https://dfid.blog.gov.uk/2013/11/29/millie-banks-the-successor-to-dora-the-explorer-arrives-in-kenya/

Millie Banks – the successor to Dora the Explorer – arrives in Kenya

A warm welcome from the AMAF school. Picture:
A warm welcome from the AMAF school. Picture: Amanda Lawrence Brown/DFID

DFID Kenya had the pleasure of welcoming celebrity Millie Banks to her new home in Nairobi recently. For those of you for whom tales of Millie’s celebrity status hasn’t yet reached – and there can't be many left – Millie is the teddy bear mascot from Millbank Primary school in Cardiff. Millbank Primary is linked to AMAF school in Riruta, one of Nairobi’s poorest areas. The school is in an informal settlement which is affected by HIV and AIDS and so many of the children in the school are orphans.

DFID Kenya had been asked if we could complete the final part of Millie’s journey by taking her to AMAF school. On arrival at the DFID office she told us her flight had been a comfortable one, though a little dark in her box in the airplane’s hold. And ahead of taking up her new role at AMAF school, she spent a week with us attending some of our meetings and visiting some of DFID's education programmes to see for herself the impact that UK taxpayers' money was having on the ground. She was accompanied during her visit by DFID's Director of Africa, Rachel Turner, and myself as Head of the Office here in Nairobi.

A warm welcome to all. Picture:
A warm welcome to all. Picture: Amanda Lawrence Brown/DFID

Millie was interested to hear that with the introduction of free primary education 10 years ago, Kenya had made remarkable progress in getting more children into school. Almost 95% of primary school-age children are now thought to be in school and 8 out of every 10 children finish primary school, which is the highest figure yet. But she heard that the quality of what children learned was a big challenge in many schools and that less than half of children pass the Kenyan primary school leaving exam. She found out that there were also some children that don't go to school at all….around 1 million to be exact. Millie thought that was a big number and remembered that that was higher even than the 600,000 children who lived in the whole of Wales. She heard that getting girls to go to school in the arid lands of the north and east of Kenya was particularly difficult. Only a quarter of girls there were going to school and she remembered all the girls at Millbank Primary who waved her off before she left.

We told Millie how UK taxpayers' money was helping to close these gaps. Just in the last year aid from UK has supported 5,300 boys and 3,700 girls to go to primary school in some of the poorest areas of Kenya. And about 600 of some of the poorest children in the country are being funded to complete 4 full years of secondary school. For many children, completing secondary school means a much better chance of getting a well-paid job. The UK is also training teachers and providing textbooks to help nearly 30,000 young children in primary school to learn to read and write and will help make around 300 boarding schools in Northern and Eastern Kenya better, safer places for the children there to live and learn.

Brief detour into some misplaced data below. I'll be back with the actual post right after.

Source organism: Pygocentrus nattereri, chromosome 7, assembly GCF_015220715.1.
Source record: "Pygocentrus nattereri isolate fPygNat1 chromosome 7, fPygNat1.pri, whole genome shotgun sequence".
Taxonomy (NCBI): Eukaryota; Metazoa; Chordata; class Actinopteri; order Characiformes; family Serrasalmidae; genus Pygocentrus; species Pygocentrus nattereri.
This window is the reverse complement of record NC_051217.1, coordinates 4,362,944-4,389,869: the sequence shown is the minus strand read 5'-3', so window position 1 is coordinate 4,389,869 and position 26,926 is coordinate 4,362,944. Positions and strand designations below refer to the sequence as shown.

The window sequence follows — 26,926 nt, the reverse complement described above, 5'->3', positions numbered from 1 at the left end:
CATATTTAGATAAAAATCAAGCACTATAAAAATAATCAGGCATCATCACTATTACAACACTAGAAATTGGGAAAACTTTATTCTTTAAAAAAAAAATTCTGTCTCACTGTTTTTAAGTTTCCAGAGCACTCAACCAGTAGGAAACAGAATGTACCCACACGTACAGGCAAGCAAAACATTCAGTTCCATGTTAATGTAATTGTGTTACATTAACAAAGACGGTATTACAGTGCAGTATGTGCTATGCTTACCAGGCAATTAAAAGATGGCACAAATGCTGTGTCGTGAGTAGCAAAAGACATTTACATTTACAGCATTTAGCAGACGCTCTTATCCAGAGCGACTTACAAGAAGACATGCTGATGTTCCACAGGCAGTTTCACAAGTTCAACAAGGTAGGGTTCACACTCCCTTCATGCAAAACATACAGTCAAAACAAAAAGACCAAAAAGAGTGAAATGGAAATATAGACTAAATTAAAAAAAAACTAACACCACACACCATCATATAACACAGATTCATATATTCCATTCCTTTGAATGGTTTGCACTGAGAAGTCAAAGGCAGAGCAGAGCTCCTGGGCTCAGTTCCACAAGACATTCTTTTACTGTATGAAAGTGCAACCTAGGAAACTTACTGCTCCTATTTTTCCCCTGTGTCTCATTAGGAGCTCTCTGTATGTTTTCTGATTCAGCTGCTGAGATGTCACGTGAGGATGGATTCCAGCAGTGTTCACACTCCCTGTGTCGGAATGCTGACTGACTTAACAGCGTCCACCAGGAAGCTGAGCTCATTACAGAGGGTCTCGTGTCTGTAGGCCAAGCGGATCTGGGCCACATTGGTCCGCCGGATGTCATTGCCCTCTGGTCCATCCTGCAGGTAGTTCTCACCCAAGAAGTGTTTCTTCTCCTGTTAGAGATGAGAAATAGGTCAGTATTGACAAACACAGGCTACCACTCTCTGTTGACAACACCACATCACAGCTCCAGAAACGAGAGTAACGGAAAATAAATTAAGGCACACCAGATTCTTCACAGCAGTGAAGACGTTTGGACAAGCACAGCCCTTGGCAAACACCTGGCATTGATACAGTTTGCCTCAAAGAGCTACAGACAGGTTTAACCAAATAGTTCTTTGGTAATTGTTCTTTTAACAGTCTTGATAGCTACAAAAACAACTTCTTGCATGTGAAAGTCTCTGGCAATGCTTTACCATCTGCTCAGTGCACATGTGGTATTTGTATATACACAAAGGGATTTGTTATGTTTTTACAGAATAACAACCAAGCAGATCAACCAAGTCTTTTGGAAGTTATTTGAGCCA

AMAF pupils showing their love of Lisa. Picture:
AMAF pupils showing their love of Lisa. Picture: Amanda Lawrence Brown/DFID

The day finally came for Millie to take up residence at AMAF school. She told me in the morning that she was a little nervous. Miss Allen and Mrs Brown from Millbank school in Cardiff had arrived a week ago to make sure everything was well prepared for her arrival. The teachers told me later that the children of AMAF were so excited at the prospect of seeing their new resident. They had been practicing their welcome, and like most children, had secretly enjoyed being let off a few lessons to do that. When we arrived with Millie, the show started. The road into the school was too difficult for our car to navigate so Millie and I had to walk the final 200 metres. The Head, Peter Lalo Outa, later described the road as sometimes knee deep in mud in the rainy season and how the disabled children in the school had to miss school then because they couldn't make the journey. But our day was a dry one and as soon as Millie got out of the car the singing and dancing started. There were many speeches too. And not to be left out, 2 mascots were despatched back to Cardiff with the Millbank teachers. They were a cuddly elephant and fluffy lion donated by the children of DFID Kenya staff. The children of AMAF decided to call the elephant…well perhaps inevitably…AMAF ….and the lion mascot, Simba.

I have checked up on Millie recently to make sure she is settling in well. She tells me she is. When the AMAF children go to the local centre to Skype their friends in Cardiff, she goes with them and catches a glimpse of home. She tells me she feels proud of being in Kenya though, and now knows what it means to be a global citizen. She is very much enjoying her new home in Nairobi.

1 comment

  1. RS

    Dear Lisa, I would like to discuss with you privately a subject matter of interest.
    How can I contact you directly.

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